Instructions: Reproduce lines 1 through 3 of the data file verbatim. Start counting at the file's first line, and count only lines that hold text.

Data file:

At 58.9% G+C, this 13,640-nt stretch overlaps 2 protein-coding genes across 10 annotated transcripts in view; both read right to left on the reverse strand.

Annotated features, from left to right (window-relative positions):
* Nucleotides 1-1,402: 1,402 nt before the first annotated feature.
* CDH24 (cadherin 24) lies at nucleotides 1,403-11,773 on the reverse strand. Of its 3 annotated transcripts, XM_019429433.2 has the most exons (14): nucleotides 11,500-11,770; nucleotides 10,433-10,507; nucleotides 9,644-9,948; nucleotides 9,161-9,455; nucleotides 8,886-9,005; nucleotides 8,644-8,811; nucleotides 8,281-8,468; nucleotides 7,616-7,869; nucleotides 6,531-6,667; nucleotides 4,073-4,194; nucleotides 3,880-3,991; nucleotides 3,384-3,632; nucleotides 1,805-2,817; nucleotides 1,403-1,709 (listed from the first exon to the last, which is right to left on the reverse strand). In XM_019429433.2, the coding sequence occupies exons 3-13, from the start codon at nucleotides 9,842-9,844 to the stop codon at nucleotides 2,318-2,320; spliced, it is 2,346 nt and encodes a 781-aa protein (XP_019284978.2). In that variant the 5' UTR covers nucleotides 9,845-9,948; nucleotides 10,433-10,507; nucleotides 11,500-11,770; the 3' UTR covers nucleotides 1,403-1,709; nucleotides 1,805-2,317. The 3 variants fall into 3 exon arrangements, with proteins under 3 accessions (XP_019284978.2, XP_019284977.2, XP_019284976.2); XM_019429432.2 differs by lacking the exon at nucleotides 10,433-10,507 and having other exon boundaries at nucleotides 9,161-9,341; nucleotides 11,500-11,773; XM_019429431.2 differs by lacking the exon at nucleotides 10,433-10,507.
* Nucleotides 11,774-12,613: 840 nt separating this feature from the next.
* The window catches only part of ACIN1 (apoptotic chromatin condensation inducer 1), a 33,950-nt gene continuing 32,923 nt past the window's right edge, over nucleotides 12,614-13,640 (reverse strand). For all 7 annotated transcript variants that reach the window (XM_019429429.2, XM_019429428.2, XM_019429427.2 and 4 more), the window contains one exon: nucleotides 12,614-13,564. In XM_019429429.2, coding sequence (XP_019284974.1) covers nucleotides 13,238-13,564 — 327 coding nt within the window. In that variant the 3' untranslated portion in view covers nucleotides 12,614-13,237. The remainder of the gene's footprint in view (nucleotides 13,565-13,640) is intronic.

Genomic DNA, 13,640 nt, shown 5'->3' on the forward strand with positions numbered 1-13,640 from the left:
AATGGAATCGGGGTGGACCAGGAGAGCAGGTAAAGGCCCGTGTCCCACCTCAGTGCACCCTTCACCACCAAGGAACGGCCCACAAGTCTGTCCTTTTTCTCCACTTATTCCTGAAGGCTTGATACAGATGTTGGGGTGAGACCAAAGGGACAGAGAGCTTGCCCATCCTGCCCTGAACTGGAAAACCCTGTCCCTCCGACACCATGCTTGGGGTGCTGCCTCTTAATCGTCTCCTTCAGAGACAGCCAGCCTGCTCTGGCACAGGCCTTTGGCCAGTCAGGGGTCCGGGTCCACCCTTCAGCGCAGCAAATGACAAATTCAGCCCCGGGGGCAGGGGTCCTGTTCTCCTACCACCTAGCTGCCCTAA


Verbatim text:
At 58.9% G+C, this 13,640-nt stretch overlaps 2 protein-coding genes across 10 annotated transcripts in view; both read right to left on the reverse strand.

Annotated features, from left to right (window-relative positions):
* Nucleotides 1-1,402: 1,402 nt before the first annotated feature.